> million years. If one believes that humanity came from a very small
> population of people, either 2 or 5, then current ID and TE views which
> hold
> that humanity arose in the last 200 kyr are as laughably wrong as the YEC
> views of a 6000 year old earth. And it means that the ID's and TE's are
> doing exactly what the YECs are doing--ignoring data on the age of
> something! They deny the age of the earth, ID's and TE's deny the age of
> human genes. So, I would conclude that I see ID and most TE views doing
> the
> same thing as YEC--making us look silly, stupid, and in denial of the
> data.
> And when I try to raise the issue that to be consistent with the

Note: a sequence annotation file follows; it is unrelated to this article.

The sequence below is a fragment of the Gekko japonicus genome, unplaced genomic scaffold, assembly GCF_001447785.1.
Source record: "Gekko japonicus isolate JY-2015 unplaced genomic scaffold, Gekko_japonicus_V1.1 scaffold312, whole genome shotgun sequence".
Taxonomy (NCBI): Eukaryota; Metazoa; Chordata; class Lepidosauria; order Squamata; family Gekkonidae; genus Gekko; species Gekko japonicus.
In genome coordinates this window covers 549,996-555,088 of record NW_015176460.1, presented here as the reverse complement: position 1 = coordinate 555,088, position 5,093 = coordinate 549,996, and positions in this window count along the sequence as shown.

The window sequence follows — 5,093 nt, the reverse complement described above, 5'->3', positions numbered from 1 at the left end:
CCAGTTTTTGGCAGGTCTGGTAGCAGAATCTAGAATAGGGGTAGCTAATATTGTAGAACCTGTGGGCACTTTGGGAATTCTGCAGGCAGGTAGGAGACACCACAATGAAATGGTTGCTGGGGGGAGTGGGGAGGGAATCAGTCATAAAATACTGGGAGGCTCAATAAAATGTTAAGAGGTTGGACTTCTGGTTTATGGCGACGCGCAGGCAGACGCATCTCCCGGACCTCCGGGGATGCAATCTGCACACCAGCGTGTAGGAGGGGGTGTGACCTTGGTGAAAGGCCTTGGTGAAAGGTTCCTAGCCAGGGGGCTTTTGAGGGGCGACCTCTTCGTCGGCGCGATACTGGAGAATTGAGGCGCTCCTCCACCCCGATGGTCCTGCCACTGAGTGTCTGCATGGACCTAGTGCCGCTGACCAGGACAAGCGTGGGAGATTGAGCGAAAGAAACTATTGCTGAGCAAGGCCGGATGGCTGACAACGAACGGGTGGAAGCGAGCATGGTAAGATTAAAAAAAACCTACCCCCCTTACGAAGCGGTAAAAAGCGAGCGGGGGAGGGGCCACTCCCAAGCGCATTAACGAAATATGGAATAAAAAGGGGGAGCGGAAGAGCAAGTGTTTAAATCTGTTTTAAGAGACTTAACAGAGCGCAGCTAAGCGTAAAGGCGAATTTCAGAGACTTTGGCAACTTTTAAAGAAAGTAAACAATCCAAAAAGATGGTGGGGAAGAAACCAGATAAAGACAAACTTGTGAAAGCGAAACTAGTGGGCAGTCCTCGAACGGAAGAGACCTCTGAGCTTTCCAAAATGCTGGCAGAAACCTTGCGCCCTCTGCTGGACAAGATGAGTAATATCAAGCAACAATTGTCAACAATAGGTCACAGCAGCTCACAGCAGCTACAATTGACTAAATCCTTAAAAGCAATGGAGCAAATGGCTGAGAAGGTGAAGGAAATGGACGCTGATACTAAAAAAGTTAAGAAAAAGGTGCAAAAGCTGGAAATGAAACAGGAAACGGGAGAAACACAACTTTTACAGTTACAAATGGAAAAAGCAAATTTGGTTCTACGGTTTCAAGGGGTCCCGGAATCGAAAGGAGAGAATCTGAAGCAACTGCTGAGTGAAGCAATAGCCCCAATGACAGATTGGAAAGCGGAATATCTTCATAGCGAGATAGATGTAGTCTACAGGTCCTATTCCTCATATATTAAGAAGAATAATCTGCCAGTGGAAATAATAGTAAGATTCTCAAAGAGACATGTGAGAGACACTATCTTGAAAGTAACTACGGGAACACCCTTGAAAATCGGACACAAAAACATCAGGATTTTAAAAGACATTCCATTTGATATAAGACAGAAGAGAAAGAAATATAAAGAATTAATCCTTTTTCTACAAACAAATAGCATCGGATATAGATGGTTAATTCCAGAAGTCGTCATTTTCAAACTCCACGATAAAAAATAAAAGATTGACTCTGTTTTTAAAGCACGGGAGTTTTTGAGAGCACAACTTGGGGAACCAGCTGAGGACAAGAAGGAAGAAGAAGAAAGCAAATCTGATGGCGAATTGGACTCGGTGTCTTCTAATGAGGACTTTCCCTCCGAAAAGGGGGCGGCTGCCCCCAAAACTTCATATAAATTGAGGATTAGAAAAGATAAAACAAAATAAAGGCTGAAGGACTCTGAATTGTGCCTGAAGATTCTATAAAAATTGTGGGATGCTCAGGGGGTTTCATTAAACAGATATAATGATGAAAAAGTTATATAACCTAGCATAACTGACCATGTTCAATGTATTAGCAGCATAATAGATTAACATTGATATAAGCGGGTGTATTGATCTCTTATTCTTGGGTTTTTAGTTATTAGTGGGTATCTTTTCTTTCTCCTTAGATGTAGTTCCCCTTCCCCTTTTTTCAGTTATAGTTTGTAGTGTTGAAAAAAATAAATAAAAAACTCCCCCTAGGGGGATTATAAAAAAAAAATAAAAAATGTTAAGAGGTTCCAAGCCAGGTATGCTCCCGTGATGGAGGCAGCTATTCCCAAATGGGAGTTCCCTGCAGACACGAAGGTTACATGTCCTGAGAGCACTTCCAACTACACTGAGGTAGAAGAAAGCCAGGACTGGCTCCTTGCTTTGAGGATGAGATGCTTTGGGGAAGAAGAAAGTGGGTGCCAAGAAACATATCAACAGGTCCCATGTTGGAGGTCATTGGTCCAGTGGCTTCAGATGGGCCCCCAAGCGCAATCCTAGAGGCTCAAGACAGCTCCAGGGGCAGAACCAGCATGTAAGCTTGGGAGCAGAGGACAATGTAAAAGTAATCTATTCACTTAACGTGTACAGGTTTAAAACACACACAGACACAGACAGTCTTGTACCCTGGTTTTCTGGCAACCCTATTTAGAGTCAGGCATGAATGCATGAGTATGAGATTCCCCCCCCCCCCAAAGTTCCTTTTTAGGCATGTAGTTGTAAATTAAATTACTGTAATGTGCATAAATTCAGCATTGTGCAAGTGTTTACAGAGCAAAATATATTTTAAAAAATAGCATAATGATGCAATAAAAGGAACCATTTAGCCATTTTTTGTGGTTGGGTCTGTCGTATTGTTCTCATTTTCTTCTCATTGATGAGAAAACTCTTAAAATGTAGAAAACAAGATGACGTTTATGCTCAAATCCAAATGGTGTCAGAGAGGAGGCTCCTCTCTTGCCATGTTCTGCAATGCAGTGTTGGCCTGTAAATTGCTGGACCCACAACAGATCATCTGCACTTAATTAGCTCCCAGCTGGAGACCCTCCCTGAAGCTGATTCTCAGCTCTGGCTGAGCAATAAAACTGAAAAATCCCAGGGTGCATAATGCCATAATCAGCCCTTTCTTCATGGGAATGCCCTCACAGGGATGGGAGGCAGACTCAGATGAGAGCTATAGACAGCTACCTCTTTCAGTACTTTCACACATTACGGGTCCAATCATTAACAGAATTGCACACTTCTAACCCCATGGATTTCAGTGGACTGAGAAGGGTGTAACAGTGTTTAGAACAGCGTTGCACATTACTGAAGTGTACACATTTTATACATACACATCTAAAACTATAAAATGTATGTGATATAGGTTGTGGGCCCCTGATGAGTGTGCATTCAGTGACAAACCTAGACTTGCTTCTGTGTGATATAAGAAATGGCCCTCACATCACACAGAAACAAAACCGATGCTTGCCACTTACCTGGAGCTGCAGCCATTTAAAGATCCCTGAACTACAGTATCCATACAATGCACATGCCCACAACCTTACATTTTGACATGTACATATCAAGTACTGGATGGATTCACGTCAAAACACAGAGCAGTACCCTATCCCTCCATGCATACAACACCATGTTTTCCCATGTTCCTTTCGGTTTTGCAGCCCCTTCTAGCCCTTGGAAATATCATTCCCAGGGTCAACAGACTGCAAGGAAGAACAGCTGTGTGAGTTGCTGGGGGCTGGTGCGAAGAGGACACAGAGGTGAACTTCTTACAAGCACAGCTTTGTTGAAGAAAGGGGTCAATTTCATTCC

> scientific
> and observational data, I get snide remarks from people like you about the
> imaginary scenarios I offer. But that is ok, I get plenty of snide remarks
> from YECs when they deny the clear geologic data that shows the age of the
> earth. I see what I am doing as dealing with the data that y'all ignore.
> The fact that y'all find my views personally incredulous is no more of a
> reason to reject this view of the age of humanity than is the personal
> incredulousness of the YEC who rejects the age of the earth and universe.
> As the preacher said, There is nothing new under the sun.
> glenn
> They're Here: The Pathway Papers
> Foundation, Fall, and Flood
> Adam, Apes and Anthropology
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Received on Tue Mar 13 09:00:57 2007